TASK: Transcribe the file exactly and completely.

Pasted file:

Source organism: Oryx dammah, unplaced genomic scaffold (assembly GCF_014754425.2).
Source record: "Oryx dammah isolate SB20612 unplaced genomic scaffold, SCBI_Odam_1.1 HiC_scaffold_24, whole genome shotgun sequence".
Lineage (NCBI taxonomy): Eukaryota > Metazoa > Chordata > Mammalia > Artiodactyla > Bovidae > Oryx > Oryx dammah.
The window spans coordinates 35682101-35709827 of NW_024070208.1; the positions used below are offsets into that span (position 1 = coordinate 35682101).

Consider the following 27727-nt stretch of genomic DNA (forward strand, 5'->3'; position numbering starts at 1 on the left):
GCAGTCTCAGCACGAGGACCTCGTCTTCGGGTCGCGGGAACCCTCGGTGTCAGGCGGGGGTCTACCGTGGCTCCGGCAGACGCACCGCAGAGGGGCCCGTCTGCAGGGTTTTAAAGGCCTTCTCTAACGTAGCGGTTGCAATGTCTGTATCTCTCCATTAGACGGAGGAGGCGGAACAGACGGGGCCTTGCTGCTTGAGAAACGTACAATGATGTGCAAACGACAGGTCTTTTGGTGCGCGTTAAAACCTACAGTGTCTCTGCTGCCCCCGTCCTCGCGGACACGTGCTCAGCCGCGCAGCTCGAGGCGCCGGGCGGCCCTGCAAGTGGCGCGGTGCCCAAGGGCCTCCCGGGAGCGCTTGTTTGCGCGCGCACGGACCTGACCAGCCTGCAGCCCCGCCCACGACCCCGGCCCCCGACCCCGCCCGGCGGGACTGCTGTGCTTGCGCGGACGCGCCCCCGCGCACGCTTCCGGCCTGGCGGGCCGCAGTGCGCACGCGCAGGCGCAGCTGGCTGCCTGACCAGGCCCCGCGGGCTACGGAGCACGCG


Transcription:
Source organism: Oryx dammah, unplaced genomic scaffold (assembly GCF_014754425.2).
Source record: "Oryx dammah isolate SB20612 unplaced genomic scaffold, SCBI_Odam_1.1 HiC_scaffold_24, whole genome shotgun sequence".
Lineage (NCBI taxonomy): Eukaryota > Metazoa > Chordata > Mammalia > Artiodactyla > Bovidae > Oryx > Oryx dammah.
The window spans coordinates 35682101-35709827 of NW_024070208.1; the positions used below are offsets into that span (position 1 = coordinate 35682101).

Consider the following 27727-nt stretch of genomic DNA (forward strand, 5'->3'; position numbering starts at 1 on the left):
GCAGTCTCAGCACGAGGACCTCGTCTTCGGGTCGCGGGAACCCTCGGTGTCAGGCGGGGGTCTACCGTGGCTCCGGCAGACGCACCGCAGAGGGGCCCGTCTGCAGGGTTTTAAAGGCCTTCTCTAACGTAGCGGTTGCAATGTCTGTATCTCTCCATTAGACGGAGGAGGCGGAACAGACGGGGCCTTGCTGCTTGAGAAACGTACAATGATGTGCAAACGACAGGTCTTTTGGTGCGCGTTAAAACCTACAGTGTCTCTGCTGCCCCCGTCCTCGCGGACACGTGCTCAGCCGCGCAGCTCGAGGCGCCGGGCGGCCCTGCAAGTGGCGCGGTGCCCAAGGGCCTCCCGGGAGCGCTTGTTTGCGCGCGCACGGACCTGACCAGCCTGCAGCCCCGCCCACGACCCCGGCCCCCGACCCCGCCCGGCGGGACTGCTGTGCTTGCGCGGACGCGCCCCCGCGCACGCTTCCGGCCTGGCGGGCCGCAGTGCGCACGCGCAGGCGCAGCTGGCTGCCTGACCAGGCCCCGCGGGCTACGGAGCACGCG